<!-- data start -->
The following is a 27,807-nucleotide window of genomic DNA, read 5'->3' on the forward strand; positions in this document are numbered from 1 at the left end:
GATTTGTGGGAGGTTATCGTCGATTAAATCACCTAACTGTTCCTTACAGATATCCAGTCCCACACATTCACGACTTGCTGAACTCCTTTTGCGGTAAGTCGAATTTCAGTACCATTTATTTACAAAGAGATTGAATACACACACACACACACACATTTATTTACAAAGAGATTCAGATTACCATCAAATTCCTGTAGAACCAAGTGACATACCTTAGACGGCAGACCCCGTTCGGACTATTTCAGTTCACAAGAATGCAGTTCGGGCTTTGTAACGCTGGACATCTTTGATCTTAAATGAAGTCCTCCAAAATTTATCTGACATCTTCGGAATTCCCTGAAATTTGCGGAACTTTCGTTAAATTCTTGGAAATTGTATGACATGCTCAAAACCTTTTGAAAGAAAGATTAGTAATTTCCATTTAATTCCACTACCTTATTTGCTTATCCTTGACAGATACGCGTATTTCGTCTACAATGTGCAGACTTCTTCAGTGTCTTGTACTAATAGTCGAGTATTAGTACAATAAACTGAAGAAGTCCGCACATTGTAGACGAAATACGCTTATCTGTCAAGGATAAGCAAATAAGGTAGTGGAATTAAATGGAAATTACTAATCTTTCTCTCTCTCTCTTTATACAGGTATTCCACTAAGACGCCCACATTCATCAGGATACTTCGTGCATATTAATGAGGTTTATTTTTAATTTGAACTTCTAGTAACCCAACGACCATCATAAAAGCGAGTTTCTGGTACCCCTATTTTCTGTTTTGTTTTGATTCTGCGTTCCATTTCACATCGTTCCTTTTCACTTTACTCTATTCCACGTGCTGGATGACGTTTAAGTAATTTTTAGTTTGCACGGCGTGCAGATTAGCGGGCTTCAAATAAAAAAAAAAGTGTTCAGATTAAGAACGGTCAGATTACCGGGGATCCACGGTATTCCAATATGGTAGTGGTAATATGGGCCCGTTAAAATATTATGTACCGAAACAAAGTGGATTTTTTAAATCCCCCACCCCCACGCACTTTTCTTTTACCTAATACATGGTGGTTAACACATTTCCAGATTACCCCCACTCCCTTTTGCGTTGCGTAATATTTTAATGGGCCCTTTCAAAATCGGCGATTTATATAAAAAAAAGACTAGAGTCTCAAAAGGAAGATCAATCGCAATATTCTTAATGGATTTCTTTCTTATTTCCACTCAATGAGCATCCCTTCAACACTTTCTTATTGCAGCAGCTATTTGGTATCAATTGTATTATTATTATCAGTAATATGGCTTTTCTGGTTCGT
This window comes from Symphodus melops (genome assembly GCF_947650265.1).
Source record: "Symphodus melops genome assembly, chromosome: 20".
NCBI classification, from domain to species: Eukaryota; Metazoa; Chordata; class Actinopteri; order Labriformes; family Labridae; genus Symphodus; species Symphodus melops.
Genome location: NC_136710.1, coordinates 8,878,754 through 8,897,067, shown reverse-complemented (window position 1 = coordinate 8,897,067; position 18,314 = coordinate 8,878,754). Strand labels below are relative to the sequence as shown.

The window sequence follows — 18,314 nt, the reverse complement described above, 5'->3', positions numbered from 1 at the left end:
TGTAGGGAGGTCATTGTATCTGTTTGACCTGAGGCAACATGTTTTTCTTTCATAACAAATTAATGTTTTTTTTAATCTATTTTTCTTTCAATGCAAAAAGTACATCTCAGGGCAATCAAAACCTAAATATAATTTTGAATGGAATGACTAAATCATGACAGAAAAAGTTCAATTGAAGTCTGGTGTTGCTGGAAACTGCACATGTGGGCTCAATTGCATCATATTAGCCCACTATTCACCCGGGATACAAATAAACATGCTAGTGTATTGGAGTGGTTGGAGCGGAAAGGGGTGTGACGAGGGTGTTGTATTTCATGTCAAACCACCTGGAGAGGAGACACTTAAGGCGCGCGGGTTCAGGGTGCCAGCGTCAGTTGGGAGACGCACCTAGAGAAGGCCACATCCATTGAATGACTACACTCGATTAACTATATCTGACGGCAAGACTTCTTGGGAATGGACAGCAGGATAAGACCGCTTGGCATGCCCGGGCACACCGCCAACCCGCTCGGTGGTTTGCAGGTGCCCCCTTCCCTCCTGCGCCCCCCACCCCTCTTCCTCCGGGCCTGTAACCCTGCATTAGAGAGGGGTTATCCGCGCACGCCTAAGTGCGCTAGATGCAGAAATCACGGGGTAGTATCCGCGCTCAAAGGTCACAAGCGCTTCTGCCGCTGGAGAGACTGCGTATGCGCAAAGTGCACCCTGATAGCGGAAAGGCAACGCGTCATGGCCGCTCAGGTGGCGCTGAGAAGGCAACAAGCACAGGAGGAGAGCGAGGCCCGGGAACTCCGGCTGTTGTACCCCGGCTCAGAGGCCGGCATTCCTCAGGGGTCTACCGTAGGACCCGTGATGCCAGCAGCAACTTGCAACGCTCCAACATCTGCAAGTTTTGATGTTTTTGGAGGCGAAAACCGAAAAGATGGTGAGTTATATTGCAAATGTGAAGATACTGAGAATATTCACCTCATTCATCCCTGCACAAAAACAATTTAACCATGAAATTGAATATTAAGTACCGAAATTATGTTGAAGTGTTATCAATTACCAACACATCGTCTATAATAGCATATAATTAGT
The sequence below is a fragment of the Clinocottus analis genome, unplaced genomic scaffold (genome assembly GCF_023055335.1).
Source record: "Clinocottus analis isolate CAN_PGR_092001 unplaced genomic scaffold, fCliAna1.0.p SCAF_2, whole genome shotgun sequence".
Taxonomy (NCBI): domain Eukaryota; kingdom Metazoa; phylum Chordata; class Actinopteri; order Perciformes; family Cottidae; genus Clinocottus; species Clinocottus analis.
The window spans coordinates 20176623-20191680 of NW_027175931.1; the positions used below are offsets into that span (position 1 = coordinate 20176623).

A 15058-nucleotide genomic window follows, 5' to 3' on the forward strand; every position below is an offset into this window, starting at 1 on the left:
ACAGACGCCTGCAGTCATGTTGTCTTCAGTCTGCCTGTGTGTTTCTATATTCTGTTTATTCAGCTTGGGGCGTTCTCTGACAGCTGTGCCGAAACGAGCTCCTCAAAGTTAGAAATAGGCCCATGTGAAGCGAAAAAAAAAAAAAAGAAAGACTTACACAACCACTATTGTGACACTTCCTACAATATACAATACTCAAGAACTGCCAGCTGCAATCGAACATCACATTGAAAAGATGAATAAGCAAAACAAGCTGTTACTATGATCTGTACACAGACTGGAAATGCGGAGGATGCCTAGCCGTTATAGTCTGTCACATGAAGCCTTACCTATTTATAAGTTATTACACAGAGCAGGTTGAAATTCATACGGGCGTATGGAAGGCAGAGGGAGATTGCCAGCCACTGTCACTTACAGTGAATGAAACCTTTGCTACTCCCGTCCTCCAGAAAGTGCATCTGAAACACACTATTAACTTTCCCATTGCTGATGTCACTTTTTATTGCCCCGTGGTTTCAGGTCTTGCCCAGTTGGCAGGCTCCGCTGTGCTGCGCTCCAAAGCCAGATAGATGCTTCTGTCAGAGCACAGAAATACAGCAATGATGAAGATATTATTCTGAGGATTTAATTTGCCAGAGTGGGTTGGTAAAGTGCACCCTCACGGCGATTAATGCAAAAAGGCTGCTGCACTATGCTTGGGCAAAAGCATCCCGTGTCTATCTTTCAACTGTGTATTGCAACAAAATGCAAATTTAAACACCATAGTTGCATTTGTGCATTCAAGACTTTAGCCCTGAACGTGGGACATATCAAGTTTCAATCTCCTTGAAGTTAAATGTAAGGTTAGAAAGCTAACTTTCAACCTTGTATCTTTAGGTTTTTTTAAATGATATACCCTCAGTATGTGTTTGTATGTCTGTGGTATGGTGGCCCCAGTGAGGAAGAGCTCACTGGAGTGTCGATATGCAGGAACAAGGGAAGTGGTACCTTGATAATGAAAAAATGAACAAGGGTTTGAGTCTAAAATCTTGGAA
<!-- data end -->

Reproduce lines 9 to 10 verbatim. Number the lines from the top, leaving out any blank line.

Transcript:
The sequence below is a fragment of the Clinocottus analis genome, unplaced genomic scaffold (genome assembly GCF_023055335.1).
Source record: "Clinocottus analis isolate CAN_PGR_092001 unplaced genomic scaffold, fCliAna1.0.p SCAF_2, whole genome shotgun sequence".